A computer worm is also capable of crashing entire services and may consume a large amount of bandwidth as it spreads. When written to damage files and programs specifically, it is said to have a “payload.” This portion of code is typically used to delete, encrypt or exfiltrate data. The process of infection is similar to when a virus or parasite invades the human body. The only exception is that it never runs its course. Human infections may heal on their own, but computers will always need the help of antivirus (AV) software to remedy the situation.
Both computers and mobile devices are susceptible to computer worm infections. Symptoms may include hardware damage or sluggish performance, compromised or lost data, and intermittent network connectivity. In 1971, the first instance of a computer worm was written to move across the Advanced Research Projects Agency Network, or ARPANET, a packet switching network that would later influence the Internet.
“Creeper,” as it was known, was quarantined by a program called “Reaper,” which is often considered to be the first antivirus (AV) program. But it is important to note that early viruses and worms were not like the malicious software we encounter today. The Alvi brothers, who wrote the Brain virus in 1986, did so to prevent their medical software from being pirated. The concept, however, would inspire a generation of hackers to repurpose its use and give new meaning to the phrase Virtual Information Resources Under Siege.
How a Computer Worm is Contracted
The act of using a computer or mobile device does not make you susceptible to a computer worm, as most would imagine. Neither does simply being connected to the Internet. Usually, a computer worm will infect your machine under the following conditions:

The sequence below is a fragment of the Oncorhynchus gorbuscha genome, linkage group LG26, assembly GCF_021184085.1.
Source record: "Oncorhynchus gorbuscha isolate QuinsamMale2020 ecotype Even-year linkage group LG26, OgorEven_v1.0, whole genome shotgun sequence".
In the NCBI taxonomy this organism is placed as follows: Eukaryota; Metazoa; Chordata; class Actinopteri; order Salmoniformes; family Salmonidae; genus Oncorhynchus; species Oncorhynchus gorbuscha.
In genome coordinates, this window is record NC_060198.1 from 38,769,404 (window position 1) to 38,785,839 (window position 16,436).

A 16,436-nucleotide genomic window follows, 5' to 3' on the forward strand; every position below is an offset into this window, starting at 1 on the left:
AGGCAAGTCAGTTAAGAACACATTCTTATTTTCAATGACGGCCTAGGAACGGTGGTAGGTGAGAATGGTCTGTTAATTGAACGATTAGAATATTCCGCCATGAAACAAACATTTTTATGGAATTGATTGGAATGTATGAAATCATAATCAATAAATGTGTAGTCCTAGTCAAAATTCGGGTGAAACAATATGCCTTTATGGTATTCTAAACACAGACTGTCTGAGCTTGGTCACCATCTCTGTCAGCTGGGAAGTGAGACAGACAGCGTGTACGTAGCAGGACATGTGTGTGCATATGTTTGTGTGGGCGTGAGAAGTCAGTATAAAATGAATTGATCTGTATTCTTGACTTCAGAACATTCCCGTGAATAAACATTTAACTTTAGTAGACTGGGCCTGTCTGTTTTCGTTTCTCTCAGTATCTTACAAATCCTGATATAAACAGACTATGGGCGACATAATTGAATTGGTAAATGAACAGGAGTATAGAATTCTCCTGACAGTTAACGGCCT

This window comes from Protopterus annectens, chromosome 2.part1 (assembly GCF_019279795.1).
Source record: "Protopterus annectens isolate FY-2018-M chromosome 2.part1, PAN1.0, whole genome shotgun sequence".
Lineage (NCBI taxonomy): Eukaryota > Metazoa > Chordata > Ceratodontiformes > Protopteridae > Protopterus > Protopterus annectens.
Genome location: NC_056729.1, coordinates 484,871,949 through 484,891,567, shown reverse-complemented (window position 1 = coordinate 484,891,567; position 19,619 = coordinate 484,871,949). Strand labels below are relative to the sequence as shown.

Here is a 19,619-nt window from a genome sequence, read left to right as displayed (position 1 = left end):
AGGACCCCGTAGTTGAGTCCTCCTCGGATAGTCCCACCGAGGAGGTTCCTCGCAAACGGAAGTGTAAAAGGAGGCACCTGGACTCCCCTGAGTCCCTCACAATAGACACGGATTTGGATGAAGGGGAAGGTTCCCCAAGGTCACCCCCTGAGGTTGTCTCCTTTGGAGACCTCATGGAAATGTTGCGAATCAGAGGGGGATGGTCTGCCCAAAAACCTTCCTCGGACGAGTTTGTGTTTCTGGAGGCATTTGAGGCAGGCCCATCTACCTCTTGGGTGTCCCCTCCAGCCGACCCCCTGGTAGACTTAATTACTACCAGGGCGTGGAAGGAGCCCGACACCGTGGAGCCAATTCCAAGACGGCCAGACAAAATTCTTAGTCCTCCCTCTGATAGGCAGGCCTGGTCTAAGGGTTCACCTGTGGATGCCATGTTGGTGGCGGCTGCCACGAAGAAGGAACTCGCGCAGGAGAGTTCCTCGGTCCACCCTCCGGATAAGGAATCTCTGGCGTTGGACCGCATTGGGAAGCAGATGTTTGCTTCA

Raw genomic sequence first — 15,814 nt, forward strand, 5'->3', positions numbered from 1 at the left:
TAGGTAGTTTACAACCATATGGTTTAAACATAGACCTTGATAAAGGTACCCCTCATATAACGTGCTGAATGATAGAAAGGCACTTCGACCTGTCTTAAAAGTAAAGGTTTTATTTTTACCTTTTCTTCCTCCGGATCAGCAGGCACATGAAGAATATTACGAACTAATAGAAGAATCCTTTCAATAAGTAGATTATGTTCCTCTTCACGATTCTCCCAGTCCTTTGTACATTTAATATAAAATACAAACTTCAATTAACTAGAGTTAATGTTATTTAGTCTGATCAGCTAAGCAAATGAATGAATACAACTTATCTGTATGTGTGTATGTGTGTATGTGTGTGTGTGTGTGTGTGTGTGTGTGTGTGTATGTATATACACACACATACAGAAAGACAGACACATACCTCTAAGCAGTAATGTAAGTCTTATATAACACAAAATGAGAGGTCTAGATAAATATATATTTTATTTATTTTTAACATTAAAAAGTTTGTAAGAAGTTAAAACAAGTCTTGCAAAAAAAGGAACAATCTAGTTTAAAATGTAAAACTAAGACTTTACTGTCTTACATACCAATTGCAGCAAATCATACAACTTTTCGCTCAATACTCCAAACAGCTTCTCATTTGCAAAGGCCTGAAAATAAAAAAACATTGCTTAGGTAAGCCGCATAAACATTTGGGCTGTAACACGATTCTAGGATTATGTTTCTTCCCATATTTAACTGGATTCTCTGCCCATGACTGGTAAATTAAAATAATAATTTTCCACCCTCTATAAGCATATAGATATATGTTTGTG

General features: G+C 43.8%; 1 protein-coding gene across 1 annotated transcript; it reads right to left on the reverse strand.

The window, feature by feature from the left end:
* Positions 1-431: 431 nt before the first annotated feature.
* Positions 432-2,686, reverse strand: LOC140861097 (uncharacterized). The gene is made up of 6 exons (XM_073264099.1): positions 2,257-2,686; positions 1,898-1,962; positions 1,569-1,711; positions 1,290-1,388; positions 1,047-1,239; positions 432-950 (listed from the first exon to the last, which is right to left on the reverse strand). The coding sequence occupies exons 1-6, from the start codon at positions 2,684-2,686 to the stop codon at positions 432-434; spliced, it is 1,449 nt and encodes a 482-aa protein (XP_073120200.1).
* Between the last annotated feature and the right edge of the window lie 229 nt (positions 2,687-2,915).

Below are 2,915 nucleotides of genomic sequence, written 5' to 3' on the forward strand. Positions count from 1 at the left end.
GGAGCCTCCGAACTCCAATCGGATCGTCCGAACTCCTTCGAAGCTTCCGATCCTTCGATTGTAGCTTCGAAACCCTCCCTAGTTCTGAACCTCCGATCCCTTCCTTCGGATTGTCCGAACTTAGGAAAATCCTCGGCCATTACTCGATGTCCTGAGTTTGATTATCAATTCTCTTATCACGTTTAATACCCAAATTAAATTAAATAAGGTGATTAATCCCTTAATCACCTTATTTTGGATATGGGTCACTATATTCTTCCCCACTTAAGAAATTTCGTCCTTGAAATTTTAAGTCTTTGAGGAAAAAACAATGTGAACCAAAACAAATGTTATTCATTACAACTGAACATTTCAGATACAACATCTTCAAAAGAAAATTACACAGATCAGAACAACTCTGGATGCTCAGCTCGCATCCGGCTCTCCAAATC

- By downloading an infected file
- By downloading and/or installing a malicious software program
- By using an infected disk, thumb drive and other removable media (these conditions are more commonly associated with computer viruses, but can still occur with computer worms)
- By opening a malicious email attachment
- By clicking or tapping on infected social media links
- By downloading nondescript apps on your smartphone
- By receiving infected text messages
Computer Worm Symptoms
In addition to the aforementioned symptoms, you can tell if your computer has been infected with a worm if you notice the following signs:
- Slower and/or inconsistent performance
- Intermittent web connectivity
- Excessive pop-ups (and pop-unders)
- Inexplicable data loss
- Shortcuts to software programs you didn’t install
- Unable to launch certain software programs
- Restricted access to certain directories and/or impaired navigation
- Frequent computer crashes
How to Prevent Computer Worm Infections
A computer worm can be prevented or eliminated by following these essential steps:
- Install a reputable anti-virus (AV) and firewall as a first line of defense
- Keep your security programs, including any adware and/or spyware protection programs, up-to-date so they can tackle the latest threats
- Pay attention to all software and operating system update notifications and apply them immediately
- Maximize the security settings in your favorite web browser(s)
- Make it a point to only visit secure websites. Stay away from domain name with long, convoluted names, and check for an active SSL certificate (the green lock icon in your browser’s address bar) before inputting personal or sensitive information
- Download software and apps from trustworthy sites, and beware the rogue applications disguised as freeware
- Never open emails from unknown, convoluted or suspicious addresses
- Delete and report spam and phishing attempts immediately
No one wants their computer or mobile device infected with a computer worm, but many do not give it serious thought until its too late. Not only are computer worms a mainstay in the digital sphere; like real life parasites and viruses, they tend to spread and even mutate into more sophisticated versions of themselves. But if you take the required steps above, you should be more than capable of protecting your hardware and data.